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February 2, 2020
February 2, 2020 –
Inlandia Institute proudly presents Sang-Hee Lee in conversation about evolution of humans and self-evolution with her best selling book, Close Encounters with Humankind, Sunday, February 2, 1:30 pm at the Culver Center.
When and where did our earliest ancestors first appear? When did we first walk upright? How did we become meat eaters? Are we still evolving? Lee explores our biggest evolutionary questions, and takes us along unexpected paths in our pursuit for answers.
In Lee’s hands, fossil teeth become data that allow us to discover when we began to live long enough to be grandparents.
She questions agriculture’s role in human history by showing an increase in disease and malnutrition after the introduction of farming.
Lee even suggests that social bonding—the key to humanity’s rise—was triggered not by our prized intelligence, but instead by the simple fact that large brains, coupled with narrow birth canals, forced us to seek help from others to successfully give birth.
Her curious nature and surprising conclusions make Close Encounters with Humankind a must-see illuminating delight!
Sang-Hee Lee is an anthropologist, specializing in human evolution. She is Professor in Anthropology and the Associate Dean in the College of Humanities, Arts, and Social Sciences, University of California at Riverside. Lee has been writing for the academia and the general public in various topics of human evolution through newspaper and magazine columns. She wrote a best-selling and award-winning book in Korea with Shin-Young Yoon and translated it into English, Close Encounters with Humankind: A Paleoanthropologist Investigates Our Evolving Species. The book is now in Spanish, Japanese, Traditional Chinese, Simplified Chinese, and Greek. Portuguese and Russian translations in progress.
“When we look more closely at the human journey, we see not a straight line, but a curvy, winding river.” —Sang-Hee Lee
This event is free and open to the public, followed by light refreshments and book sales. In partnership with UCR Arts and the UCR Center for Ideas and Society.
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February 6, 2020
February 6, 2020 –
New year, new format! Please join Inlandia on the first Thursday of the month on the first floor of the Riverside Public Library downtown for our newly-rebranded monthly Arts Walk series "Word Circus”!
Join poets Romaine Washington and Eric DeVaughnn for a night of spoken word, self-guided writing activities, shorter reading sessions, and open mic! February 6, 7 pm at 3581 Mission Inn Avenue.
Spoken word poetry is as much contemporary as it is ancient. It is as much performance as it is poetic. Its delivery can be rhythmic, rhyming, and dramatic. It can include physical gestures and facial expressions.
Topics can be satirical, political, provocative, emotional, anecdotal, musical, and any combination of material where an artist finds his or her passion.
The spoken word poem is one that lives the moment, that doesn’t only communicate on the page, but thrives with live execution and audience.
Audience has the chance to connect on a visceral level, enjoy the sounds of words, and relate to the meaning behind them.
Get in the groove of the new year with Inlandia's first Arts Walk event of 2020! Inlandia invites you to sign up for open-mic! Bring your family-friendly writing downtown and meet us at the library where a smiling audience awaits!
This month’s Riverside Arts Walk marks Inlandia’s first installment of “Word Circus,” a monthly series of brief reading segments and activities inspired by words.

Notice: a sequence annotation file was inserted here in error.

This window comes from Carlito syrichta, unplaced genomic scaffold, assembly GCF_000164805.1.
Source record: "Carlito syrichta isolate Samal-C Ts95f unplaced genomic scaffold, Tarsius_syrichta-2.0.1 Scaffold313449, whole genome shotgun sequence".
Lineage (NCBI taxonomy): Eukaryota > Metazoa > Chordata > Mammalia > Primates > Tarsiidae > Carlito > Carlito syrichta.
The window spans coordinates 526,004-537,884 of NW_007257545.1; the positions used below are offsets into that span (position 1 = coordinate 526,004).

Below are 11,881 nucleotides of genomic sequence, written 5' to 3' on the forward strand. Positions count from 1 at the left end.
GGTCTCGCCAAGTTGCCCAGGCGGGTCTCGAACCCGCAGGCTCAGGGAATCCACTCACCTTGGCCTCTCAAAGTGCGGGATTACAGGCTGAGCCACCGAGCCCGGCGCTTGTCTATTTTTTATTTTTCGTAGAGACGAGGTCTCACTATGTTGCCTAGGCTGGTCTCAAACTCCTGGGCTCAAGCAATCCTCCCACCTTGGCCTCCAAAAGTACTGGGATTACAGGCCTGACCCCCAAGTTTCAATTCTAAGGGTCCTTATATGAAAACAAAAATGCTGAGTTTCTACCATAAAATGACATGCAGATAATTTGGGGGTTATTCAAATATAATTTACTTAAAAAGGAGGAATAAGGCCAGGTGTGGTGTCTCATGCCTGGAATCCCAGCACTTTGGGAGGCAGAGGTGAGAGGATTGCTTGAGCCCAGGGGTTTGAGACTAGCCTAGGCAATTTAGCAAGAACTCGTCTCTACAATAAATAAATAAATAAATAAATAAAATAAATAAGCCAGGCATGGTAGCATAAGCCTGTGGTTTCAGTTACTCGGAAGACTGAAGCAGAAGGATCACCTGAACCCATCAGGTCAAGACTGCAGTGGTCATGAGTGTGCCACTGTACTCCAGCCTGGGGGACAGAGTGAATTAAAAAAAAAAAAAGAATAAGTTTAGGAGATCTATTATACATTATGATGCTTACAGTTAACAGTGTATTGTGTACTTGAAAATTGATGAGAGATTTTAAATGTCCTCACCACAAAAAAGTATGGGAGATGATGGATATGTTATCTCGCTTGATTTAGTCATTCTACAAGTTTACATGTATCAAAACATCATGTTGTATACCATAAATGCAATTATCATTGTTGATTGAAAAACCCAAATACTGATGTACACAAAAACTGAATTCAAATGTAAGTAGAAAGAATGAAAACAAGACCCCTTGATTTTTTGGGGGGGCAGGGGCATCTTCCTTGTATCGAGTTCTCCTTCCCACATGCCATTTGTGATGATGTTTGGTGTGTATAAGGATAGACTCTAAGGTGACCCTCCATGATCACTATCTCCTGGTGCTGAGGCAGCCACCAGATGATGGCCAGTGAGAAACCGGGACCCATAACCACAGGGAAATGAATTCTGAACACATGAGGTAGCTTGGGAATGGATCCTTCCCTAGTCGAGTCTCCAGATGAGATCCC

Romaine Washington, M.Ed. is the author of a collection of poems, Sirens in Her Belly, (Jamii Publishing). She is a facilitator for the San Bernardino Inlandia Writing Workshop and a fellow of the Inland Area Writing Project, U. C. Riverside and The Watering Hole, South Carolina. Ms. Washington is an educator who has been published in numerous literary periodicals and has recited and performed her poetry in a variety of venues.
“Radio spills saxophone sounds through open windows / breeze swirls / music summersaults into a surreal finger poppin’ frenzy” —Romaine Washington, “A Tribute to Spike Lee,” Sirens in Her Belly
Performing under the moniker Thought Requires Uncommon Effort, or T.R.U.E, Eric DeVaughnn is a father, poet, author, and educator. He has hosted an open-mic, facilitated a poetry and performance workshop with the local literary laureate, and is a cofounder of innateDIVINITYbooks. He has two self-published collections: Aggressive: The Inherent Violence of my Beastly Unbecoming and The Beauty of Dragons. A new title is forthcoming.
“A good poem will paint the air around your head and season your whole mouth.” —Eric DeVaughnn
This event is free and open to the public. It is supported by the Friends of the Riverside Public Library.
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March 1, 2020
March 1, 2020 –
Join Inlandia at the Culver for a conversation with Tom Lutz on his first novel, Born Slippy. With elements of noir, adventure, romance, and political satire, Lutz seduces us into a literary meditation, explorations of masculinity and blurred morality under global capitalism and bulldozing rapacity.
Tom Lutz is the author of several books, including And the Monkey Learned Nothing (2016), Drinking Mare’s Milk on the Roof of the World (2017) and Crying: The Natural & Cultural History of Tears (2001). His work has been translated into a dozen languages and Crying was named a Notable Book by The New York Times. His book Doing Nothing (2007) won the American Book Award. He is the founding editor of the Los Angeles Review of Books and is department chair and Distinguished Professor of Creative Writing at UC Riverside. Born Slippy is his first novel.
The Culver Center is located at 3834 Main St, Riverside, CA 92501. This event is free and open to the public.